Sarah Potenza // Interview




Nashville singer-songwriter Sarah Potenza caught most people’s attention in 2015 during her appearance on Season 8 of The Voice where she made it to the Top 20. Prior to her solo career, she spent 7 years in Chicago fronting the band Sarah and the Tall Boys, releasing several albums with the band before deciding she was ready to change course musically and embark on a solo career. After leaving The Voice, she and her husband (and writing partner) Ian Crossman headed to Nashville, a city they now call home. She became an integral part of the local music scene, performing regularly at the iconic Bluebird Cafe and the Music City Roots Program. In 2016 Potenza released her debut album Monster, which quickly climbed the Americana Radio chart and received rave reviews from NPR and Rolling Stone Magazine. A roots/rock/soul artist with powerhouse vocals, Potenza has drawn comparisons to artists such as Adele, with it being said that “Potenza is the the blues what Adele is to Pop: a colossal-voiced singer who merges her old-school influences with a modernistic sound”. Potenza will be releasing her latest album, Road To Rome on March 8th, which happens to be International Women’s Day. Potenza co-wrote the album with Justin Wiseman, a piano player from Austin, TX, as well as with Crossman, and worked with producer Jordan Brooke Hamiln (Indigo Girls/Lucy Wainwright Roche) and a strong female cast of collaborators. It seems fitting that Potenza would be releasing her new album on International Women’s Day, as the album is filled with empowering messages of self-worth, determination and drive-her own declaration of independence in a sense! With plenty of R&B, swaggering soul and contemporary blues, the album shows Potenza’s growth as an artist and songwriter over the years. She recently released the first single from the album, “I Work For Me”, which you can hear below. You can follow Sarah Potenza and stay up-to-date with all album news and upcoming tour dates via the following links.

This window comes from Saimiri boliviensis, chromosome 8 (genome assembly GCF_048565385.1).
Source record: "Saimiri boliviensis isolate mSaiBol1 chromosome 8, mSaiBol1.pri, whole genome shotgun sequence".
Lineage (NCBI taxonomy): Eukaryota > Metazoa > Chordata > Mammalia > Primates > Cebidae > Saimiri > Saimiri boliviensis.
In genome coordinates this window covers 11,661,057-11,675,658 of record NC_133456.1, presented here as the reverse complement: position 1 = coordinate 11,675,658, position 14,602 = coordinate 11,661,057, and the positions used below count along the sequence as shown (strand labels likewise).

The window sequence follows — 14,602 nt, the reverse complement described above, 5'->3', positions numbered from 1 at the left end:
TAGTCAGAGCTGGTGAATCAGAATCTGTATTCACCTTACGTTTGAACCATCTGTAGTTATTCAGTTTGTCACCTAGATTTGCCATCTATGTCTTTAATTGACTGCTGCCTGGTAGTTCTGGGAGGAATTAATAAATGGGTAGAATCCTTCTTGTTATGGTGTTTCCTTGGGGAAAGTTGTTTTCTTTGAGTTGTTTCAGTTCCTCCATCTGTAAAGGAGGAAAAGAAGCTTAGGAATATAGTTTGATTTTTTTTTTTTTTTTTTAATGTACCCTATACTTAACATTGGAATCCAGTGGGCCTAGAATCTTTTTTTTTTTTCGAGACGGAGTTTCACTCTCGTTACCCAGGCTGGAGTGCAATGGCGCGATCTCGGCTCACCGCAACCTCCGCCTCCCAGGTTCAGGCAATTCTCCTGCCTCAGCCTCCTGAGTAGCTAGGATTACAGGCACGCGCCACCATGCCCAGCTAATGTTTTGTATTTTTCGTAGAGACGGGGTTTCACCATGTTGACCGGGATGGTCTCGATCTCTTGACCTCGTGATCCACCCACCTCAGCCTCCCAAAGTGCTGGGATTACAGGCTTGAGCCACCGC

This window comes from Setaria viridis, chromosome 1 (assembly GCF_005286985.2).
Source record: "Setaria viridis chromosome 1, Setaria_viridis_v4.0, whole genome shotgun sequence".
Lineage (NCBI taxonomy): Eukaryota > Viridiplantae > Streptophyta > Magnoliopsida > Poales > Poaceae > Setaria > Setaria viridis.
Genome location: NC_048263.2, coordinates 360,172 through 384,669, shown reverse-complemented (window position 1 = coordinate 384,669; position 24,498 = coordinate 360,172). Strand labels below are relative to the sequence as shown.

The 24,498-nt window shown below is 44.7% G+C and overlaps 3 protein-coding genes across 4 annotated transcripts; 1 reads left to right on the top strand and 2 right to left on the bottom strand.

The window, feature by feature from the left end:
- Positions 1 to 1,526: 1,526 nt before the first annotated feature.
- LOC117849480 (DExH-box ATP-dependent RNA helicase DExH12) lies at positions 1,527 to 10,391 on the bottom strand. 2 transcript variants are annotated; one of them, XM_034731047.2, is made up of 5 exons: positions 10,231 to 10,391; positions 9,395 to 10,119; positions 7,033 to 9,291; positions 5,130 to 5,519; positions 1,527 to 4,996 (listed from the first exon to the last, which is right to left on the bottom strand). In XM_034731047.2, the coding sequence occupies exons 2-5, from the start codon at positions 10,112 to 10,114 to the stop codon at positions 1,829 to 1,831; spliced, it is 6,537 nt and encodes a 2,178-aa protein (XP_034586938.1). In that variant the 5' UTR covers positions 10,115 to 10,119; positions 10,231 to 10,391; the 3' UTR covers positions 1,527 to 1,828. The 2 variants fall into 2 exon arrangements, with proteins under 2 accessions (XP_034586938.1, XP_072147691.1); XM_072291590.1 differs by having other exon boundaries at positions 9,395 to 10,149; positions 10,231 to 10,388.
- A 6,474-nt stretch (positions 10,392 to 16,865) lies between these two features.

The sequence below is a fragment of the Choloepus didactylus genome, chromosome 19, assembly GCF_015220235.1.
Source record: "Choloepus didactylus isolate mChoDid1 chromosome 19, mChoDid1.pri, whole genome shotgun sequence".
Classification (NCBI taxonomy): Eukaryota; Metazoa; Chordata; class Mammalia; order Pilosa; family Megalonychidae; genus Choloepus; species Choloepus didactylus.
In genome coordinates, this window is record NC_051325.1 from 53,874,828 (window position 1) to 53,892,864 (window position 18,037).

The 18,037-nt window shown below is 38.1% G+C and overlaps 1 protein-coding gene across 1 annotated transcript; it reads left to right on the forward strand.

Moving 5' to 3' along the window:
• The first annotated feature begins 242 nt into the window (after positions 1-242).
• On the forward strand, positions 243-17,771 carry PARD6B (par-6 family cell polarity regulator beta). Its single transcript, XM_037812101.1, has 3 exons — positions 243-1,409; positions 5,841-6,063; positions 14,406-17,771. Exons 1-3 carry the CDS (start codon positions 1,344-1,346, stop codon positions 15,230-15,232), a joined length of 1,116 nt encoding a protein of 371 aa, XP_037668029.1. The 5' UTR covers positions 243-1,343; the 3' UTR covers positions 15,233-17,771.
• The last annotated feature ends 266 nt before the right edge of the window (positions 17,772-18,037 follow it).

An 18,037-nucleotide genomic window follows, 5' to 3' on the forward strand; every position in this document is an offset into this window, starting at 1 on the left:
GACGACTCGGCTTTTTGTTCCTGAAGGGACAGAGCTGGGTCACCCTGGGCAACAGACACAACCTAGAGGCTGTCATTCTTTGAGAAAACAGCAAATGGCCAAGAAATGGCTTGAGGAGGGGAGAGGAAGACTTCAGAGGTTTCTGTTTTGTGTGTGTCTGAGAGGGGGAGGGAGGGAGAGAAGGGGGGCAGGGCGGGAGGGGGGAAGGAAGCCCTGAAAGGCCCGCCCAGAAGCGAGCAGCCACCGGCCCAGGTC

Website | Facebook | Instagram | Twitter | Spotify | SoundCloud | iTunes/Apple Music | YouTube | Deezer

Prior to your solo career, you spent 7 years fronting your band Sarah and The Tall Boys. What led to the decision by you and your husband Ian to move to Nashville? Being a city that is so rich in music history and that has a vibrant music scene, do you find it easy to find inspiration? What led you to pursue a solo career?

Chicago was great, and Sarah & the Tall Boys was an amazing chapter in my life, but it was just done for me. I wasn’t inspired by that type of music anymore and it was time to move on. I choose Nashville cause at the time it was affordable, and there was a lot of rad music coming out of east Nashville. As far as going solo, I wanted to be the boss. I don’t think that compromise is the best thing when it comes to art. I had a desire to follow my own vision without asking anyone else what they think.

You received a phone call in 2015 from The Voice to appear on the show and decided to take the challenge. In what ways do you feel that the show helped your career as an artist?

The Voice helped me to grow in many ways. It pushed me out of my comfort zone and showed me what I can achieve if I practice. I took a lot of my talent for granted, and when I was on The Voice, I had to work harder than I ever had, and it showed me that there’s more to singing then just showing up and winging it. I also got a lot of new fans and friends. To this day I perform with one of my fellow voice contestants, Tonya Boyd-Cannon. In fact she did all the vocal harmonies on my album. I never would have met her if I wasn’t on that show.

You already had a plan in place for your music career after The Voice. You had an album that you had written that you wanted to get out into the world! What kind-of advantage do you feel that this gave you, having a post-show plan in place, rather then being left to wonder what to do next?

Huge advantage. I was able to hit the ground running, and that matters when you have your 15 mins of fame. Gotta make hay while the sun shines.

You have said that, with regards to moving to Chicago in your 20s, you thought you could wait tables in blues clubs and be like Bonnie Raitt and sneak onstage and then become famous. How did you adjust to the fact that that wasn’t the reality of how things worked? What have learned about being an artist over the years?